However, it's a mistake to think this 'taco bell programming' is somehow a good model for actual programming, or even some sysadmin tasks. This should be renamed 'Taco Bell Kludging'. Because that's mostly what we're talking about: using a quick hack/kludge on a command-line to finish a job quickly instead of programming. In terms of actually building a scalable, fault-tolerant solution, sometimes the Unix tools just won't do. Don't shortcut and cut yourself off at the knees just to save time.
- If the job isn't split up evenly or with an event queue, you end up preallocating jobs to processes, it's possible that one may take far longer than the rest to finish.
The worst case of this I've run into is Microsoft's EXMerge, which does imports/exports from an Exchange datastore - it can be threaded, but preallocates work by splitting up alphabetically. In one case, a family business, all the heavy users got lumped in one thread because they had the same last name - that thread took 5x longer to run when all other threads had finished.
- You can run the machine out of some resource (mem/disk/CPU) by spawning a huge number of jobs that hit one subsystem hard. This is tuning dependent, of course.
Also, I'd recommend using make and similar tools for this rather than shell commands like xargs if you're going to seriously script this - those tools are made to run processes in parallel and avoid repeating work. They also tend force you to write intermediate steps to disk which can help in debugging (and can be coded around or put on a ramdisk later if it proves to be a performance issue).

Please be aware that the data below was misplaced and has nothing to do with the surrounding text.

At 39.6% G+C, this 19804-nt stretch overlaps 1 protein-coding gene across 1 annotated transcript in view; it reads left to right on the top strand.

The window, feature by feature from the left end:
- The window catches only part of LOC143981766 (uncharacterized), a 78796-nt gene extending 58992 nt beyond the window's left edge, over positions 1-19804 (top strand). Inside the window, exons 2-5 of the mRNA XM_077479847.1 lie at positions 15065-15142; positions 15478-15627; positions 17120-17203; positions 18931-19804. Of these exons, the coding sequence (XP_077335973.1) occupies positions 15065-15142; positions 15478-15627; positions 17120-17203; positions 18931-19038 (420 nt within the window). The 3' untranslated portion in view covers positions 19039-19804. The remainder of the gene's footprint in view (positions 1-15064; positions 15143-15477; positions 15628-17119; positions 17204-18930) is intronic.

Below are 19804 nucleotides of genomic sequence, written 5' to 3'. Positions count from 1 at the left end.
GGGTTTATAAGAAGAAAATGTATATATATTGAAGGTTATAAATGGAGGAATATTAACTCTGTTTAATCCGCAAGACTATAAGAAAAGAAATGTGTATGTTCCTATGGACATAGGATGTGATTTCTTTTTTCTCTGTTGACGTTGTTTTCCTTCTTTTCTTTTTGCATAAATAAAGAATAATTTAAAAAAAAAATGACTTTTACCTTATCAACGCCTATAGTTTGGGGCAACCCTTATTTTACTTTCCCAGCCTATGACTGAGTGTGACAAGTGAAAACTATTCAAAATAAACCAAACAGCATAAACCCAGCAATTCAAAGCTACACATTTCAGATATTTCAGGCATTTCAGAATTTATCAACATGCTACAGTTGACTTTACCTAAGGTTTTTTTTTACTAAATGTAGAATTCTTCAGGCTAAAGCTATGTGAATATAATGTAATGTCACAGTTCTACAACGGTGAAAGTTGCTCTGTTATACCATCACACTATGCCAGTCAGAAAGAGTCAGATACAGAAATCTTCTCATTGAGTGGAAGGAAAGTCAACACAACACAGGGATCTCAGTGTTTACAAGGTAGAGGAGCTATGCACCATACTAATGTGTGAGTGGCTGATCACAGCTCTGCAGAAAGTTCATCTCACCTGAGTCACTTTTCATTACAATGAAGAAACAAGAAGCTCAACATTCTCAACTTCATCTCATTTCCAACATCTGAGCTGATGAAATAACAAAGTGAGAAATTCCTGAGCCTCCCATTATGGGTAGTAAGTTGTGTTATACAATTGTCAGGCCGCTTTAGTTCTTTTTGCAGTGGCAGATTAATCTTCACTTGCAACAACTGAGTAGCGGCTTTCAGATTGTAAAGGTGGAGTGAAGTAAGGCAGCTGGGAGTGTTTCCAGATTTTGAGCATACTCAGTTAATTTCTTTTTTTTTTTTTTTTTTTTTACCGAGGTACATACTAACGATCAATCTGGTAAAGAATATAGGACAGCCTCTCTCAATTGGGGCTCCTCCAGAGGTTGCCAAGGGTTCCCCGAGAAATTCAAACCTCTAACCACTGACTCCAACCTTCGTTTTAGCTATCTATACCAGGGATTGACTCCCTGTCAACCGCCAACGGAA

Once bash scripts reach a certain size and complexity, I've found they become quite difficult to follow. I don't know if this is inherently a quality of bash, or of people who tend to write bash, or of my ability to read bash scripts, but I find larger Python, Ruby, etc. programs a lot easier to follow.
On the other hand, even a 300 line shell script is easier to follow than a 10,000 line Java program.
Sure, it's awesome to use a ready-made tool to get that kind of scalability, but is it really apples/apples?
"Cloud-scale" just means "more hardware than we own" and seems to me like a step backward in computing, to a time when you paid to time-share a relatively powerful machine. The main appeal of cloud computing is outsourcing the ownership of the machines and responsibilities like configuring, storing, powering, and repairing them.
I am not saying there isn't a use for the cloud computing capacity or the benefits it offers... but I just think that the hype can be distilled down to "you don't have to take care of a bunch of servers" for the average business.
I'm not dissing ssh, I just don't think automatically running jobs on remote machines is its sweet spot.
For projects that need to be stable, used by non-techies, or upgraded over time, I generally go for something a little more robust. You know, like Google does, etc etc.